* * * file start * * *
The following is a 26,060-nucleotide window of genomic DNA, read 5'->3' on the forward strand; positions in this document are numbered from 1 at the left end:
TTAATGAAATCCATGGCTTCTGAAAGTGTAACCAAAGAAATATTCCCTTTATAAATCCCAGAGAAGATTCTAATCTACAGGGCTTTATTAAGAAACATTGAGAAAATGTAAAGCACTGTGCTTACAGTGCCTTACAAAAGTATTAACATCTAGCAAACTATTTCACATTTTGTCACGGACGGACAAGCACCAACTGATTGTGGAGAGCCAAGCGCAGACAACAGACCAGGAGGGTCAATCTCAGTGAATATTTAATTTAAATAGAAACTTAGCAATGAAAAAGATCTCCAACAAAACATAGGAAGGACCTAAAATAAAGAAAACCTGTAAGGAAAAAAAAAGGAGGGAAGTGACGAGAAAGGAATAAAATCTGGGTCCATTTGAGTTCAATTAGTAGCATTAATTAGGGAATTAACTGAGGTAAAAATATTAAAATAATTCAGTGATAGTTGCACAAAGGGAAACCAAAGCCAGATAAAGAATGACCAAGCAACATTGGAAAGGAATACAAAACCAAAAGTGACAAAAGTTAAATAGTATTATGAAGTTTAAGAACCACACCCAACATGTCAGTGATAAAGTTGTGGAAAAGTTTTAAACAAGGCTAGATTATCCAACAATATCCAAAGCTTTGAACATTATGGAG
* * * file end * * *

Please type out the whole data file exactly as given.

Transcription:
The following is a 26,060-nucleotide window of genomic DNA, read 5'->3' on the forward strand; positions in this document are numbered from 1 at the left end:
TTAATGAAATCCATGGCTTCTGAAAGTGTAACCAAAGAAATATTCCCTTTATAAATCCCAGAGAAGATTCTAATCTACAGGGCTTTATTAAGAAACATTGAGAAAATGTAAAGCACTGTGCTTACAGTGCCTTACAAAAGTATTAACATCTAGCAAACTATTTCACATTTTGTCACGGACGGACAAGCACCAACTGATTGTGGAGAGCCAAGCGCAGACAACAGACCAGGAGGGTCAATCTCAGTGAATATTTAATTTAAATAGAAACTTAGCAATGAAAAAGATCTCCAACAAAACATAGGAAGGACCTAAAATAAAGAAAACCTGTAAGGAAAAAAAAAGGAGGGAAGTGACGAGAAAGGAATAAAATCTGGGTCCATTTGAGTTCAATTAGTAGCATTAATTAGGGAATTAACTGAGGTAAAAATATTAAAATAATTCAGTGATAGTTGCACAAAGGGAAACCAAAGCCAGATAAAGAATGACCAAGCAACATTGGAAAGGAATACAAAACCAAAAGTGACAAAAGTTAAATAGTATTATGAAGTTTAAGAACCACACCCAACATGTCAGTGATAAAGTTGTGGAAAAGTTTTAAACAAGGCTAGATTATCCAACAATATCCAAAGCTTTGAACATTATGGAG